Art into words poem

On Day Three of Ethical ELA’s Open Write, Margaret Simon invited participants to “transform art into words” by “choosing a work of art or creative practice and explore phrasing, spaces, and repetition.”

My mind immediately went to Van Gogh and the Immersive Experience I recently attended. The last two lines of my poem are Van Gogh’s own words, written in a letter to his brother, Theo, referencing other artists who were known for painting specific flowers: “You know that Jeannin has the peony, Quost has the hollyhock, but I have the sunflower, in a way.” My poem’s title comes from Van Gogh’s artist friend Gauguin, who loved Vincent’s sunflower paintings in a time when many artists thought they were too rustic a subject. Van Gogh, however, was fond of the flowers. Newly-invented pigments of yellow oil paint enabled him to experiment and innovate, creating the two series of seven paintings collectively known as Sunflowers. At his funeral, the flowers graced his casket; a friend later planted sunflowers on his grave. 

“Completely Vincent”
Van Gogh, painting sunflowers for Gauguin

Yellow
and yellow
thirty shades 
of yellow
new
alive
wilting
dying
returning
with faces
forever turning
toward the sun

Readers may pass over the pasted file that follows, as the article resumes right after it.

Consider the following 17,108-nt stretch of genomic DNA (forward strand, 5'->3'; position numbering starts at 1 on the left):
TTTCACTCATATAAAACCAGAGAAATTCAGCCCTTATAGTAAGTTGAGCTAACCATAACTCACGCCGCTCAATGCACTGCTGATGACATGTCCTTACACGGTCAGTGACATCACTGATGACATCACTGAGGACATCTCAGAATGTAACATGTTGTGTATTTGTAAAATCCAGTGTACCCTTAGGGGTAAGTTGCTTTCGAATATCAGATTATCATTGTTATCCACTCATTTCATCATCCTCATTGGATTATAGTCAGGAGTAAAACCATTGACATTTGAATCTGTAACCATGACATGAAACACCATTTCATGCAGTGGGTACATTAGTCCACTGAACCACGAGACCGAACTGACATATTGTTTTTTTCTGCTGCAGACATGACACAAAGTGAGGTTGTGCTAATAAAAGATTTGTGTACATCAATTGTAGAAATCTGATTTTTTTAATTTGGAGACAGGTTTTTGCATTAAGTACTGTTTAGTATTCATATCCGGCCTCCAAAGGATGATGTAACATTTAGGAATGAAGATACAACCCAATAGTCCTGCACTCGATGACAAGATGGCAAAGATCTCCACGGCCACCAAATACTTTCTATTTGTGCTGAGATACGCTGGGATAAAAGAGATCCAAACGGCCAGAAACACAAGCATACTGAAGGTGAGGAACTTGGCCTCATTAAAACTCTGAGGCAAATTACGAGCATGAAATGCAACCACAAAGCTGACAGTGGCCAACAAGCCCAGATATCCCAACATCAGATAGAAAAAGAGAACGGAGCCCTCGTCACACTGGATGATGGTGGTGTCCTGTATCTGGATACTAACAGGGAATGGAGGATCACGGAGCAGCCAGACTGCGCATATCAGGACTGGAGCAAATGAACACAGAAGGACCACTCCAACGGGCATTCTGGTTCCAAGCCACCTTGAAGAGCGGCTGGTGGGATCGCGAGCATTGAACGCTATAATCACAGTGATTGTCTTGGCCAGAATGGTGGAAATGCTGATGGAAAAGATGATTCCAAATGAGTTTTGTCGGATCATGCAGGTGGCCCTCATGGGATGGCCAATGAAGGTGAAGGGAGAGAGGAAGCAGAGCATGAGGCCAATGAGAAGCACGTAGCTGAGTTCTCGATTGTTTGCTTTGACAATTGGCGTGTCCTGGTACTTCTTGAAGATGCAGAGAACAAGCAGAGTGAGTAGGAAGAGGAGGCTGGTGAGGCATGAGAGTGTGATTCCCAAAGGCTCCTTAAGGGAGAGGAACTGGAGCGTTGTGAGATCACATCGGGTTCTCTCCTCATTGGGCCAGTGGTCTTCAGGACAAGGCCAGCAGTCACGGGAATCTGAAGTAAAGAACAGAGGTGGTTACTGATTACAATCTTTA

light shining
in darkness
returning
returning thanks
for my friend
for the beauty
of these flowers
growing in
wild array 
by the paths
I walk 
day by day
I offer them
to you, 
my friend
can you see
in my oil-bouquet
all the shades
of gratitude
so much
I cannot even say
whether it’s still 
in me to pray
be that as it may
today
today
I have the sunflower
in a way

2 thoughts on “Art into words poem

  1. Van Gogh, more than other artists, seems to invite us inside. You graciously take up his invitation and generously share the treasures you find. Goosebumps come as your verse leads into the artist’s own words. This is not the first time your work has done this.

    Liked by 1 person

    • Such vibrant work from such a desperate soul – Van Gogh’s work does in invite us in more than most. So well-said, Paul. Thank you for those words about my own work – they mean much.

      Like

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